On Tuesday night, Texas Instruments (NASDAQ:TXN) reported results for the third quarter of 2017. A tight focus on high-growth end markets powered a large revenue surprise and torrential cash profits. Here's a closer look at TI's report.

TI's third-quarter results: The raw numbers


Q3 2017

Q3 2016

Year-Over-Year Change


$4.12 billion

$3.68 billion


Free cash flows

$1.54 billion

$1.33 billion


Net income

$1.29 billion

$1.02 billion


GAAP earnings per share (diluted)




Data source: Texas Instruments.

For the record, Wall Street analysts would have settled for earnings of $1.12 per share on sales in the neighborhood of $3.9 billion. TI crushed both of these consensus estimates.

What happened with TI this quarter?

  • Customer demand from the automotive and industrial markets provided fuel for TI's revenue growth.
  • Breaking the revenues down by product category, TI's analog division reported 16% year-over-year sales growth thanks to healthy orders in the power and signal chain portfolios. Embedded processor sales rose 17%, evenly spread across microcontrollers and core processors.
  • As always, TI returned plenty of cash directly to shareholders during this quarter. The company spent a net of $574 million on share buybacks in the third quarter along with $495 million of dividend checks. That's 70% of TI's free cash flows, up from 55% in the year-ago period.

Management provided the following guidance targets for the fourth quarter of 2017:

  • Top-line revenues should stop near $3.72 billion, a 9% boost from $3.41 billion in the fourth quarter of 2016.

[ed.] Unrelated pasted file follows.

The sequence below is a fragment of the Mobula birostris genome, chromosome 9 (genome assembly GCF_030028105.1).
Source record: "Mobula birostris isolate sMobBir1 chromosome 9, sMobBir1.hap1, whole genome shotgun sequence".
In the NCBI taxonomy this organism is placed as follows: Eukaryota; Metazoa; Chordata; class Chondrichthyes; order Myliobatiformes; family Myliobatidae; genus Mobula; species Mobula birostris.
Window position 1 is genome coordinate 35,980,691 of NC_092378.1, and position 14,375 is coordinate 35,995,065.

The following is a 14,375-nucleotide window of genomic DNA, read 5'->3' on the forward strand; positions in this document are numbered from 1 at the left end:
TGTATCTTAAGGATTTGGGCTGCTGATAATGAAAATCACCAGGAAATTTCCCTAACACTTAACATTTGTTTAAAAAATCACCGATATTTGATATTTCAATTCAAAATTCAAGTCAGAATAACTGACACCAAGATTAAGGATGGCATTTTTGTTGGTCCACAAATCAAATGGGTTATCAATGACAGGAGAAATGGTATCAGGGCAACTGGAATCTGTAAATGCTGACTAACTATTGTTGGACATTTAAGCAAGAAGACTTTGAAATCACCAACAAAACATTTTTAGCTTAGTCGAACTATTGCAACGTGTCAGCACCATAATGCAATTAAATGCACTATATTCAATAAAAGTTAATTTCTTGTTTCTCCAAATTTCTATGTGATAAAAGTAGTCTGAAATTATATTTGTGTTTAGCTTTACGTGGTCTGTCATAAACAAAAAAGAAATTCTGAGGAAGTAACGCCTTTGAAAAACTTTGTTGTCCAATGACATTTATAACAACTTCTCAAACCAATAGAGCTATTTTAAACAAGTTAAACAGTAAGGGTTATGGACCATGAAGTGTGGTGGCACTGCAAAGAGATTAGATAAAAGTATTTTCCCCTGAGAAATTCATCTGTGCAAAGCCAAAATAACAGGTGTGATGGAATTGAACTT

• On the bottom line, GAAP earnings were guided to approximately $1.10 per share, down from $1.14 per share a year earlier.

What management had to say

The focus on automotive and industrial computing is quite intentional, and that's not expected to change for the foreseeable future.

"We continue to focus our strategy on the industrial and automotive markets where we've been allocating our capital and driving initiatives to strengthen our position," said Dave Pahl, head of TI's investor relations organization. "This is based on a belief that industrial and automotive will be the fastest-growing semiconductor markets due to their increasing semiconductor content and that they provide diversity and longevity of products, which translates to a high terminal value of the portfolio."

Texas Instruments' logo in red and black on a white background.

Image source: Texas Instruments.

Looking ahead

TI's long-term strategy rests on cash flow growth, unlocked by chasing down high-growth market opportunities within the company's analog and embedded processor wheelhouse. At the moment, that means leaning into the exploding automotive computing market while building on many years of industrial processor leadership.

Meanwhile, TI shares trade at a discount to rivals in the semiconductor industry, and that cash-backed 2.6% dividend yield looks as tasty as ever. Don't forget about TI the next time you're looking for an investment idea in the semiconductor sector.

This article represents the opinion of the writer, who may disagree with the “official” recommendation position of a Motley Fool premium advisory service. We’re motley! Questioning an investing thesis -- even one of our own -- helps us all think critically about investing and make decisions that help us become smarter, happier, and richer.